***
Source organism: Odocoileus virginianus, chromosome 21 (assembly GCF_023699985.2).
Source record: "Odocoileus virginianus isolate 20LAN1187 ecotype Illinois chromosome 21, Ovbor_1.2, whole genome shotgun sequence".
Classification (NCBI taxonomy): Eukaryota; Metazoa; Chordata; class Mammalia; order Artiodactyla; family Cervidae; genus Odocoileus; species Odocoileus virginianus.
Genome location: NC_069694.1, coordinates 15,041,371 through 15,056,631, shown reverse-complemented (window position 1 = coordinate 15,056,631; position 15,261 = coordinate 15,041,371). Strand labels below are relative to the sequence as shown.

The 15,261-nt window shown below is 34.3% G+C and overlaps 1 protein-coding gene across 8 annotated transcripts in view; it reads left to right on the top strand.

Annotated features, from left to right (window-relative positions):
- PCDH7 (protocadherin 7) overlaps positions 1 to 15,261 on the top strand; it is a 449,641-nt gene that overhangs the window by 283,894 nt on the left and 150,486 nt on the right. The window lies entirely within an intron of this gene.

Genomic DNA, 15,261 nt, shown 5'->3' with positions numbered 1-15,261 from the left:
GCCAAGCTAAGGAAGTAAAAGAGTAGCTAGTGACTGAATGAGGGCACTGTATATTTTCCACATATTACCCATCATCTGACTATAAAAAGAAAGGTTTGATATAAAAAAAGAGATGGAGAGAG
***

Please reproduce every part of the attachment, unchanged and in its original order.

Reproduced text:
Source organism: Odocoileus virginianus, chromosome 21 (assembly GCF_023699985.2).
Source record: "Odocoileus virginianus isolate 20LAN1187 ecotype Illinois chromosome 21, Ovbor_1.2, whole genome shotgun sequence".
Classification (NCBI taxonomy): Eukaryota; Metazoa; Chordata; class Mammalia; order Artiodactyla; family Cervidae; genus Odocoileus; species Odocoileus virginianus.
Genome location: NC_069694.1, coordinates 15,041,371 through 15,056,631, shown reverse-complemented (window position 1 = coordinate 15,056,631; position 15,261 = coordinate 15,041,371). Strand labels below are relative to the sequence as shown.

The 15,261-nt window shown below is 34.3% G+C and overlaps 1 protein-coding gene across 8 annotated transcripts in view; it reads left to right on the top strand.

Annotated features, from left to right (window-relative positions):
- PCDH7 (protocadherin 7) overlaps positions 1 to 15,261 on the top strand; it is a 449,641-nt gene that overhangs the window by 283,894 nt on the left and 150,486 nt on the right. The window lies entirely within an intron of this gene.

Genomic DNA, 15,261 nt, shown 5'->3' with positions numbered 1-15,261 from the left:
GCCAAGCTAAGGAAGTAAAAGAGTAGCTAGTGACTGAATGAGGGCACTGTATATTTTCCACATATTACCCATCATCTGACTATAAAAAGAAAGGTTTGATATAAAAAAAGAGATGGAGAGAG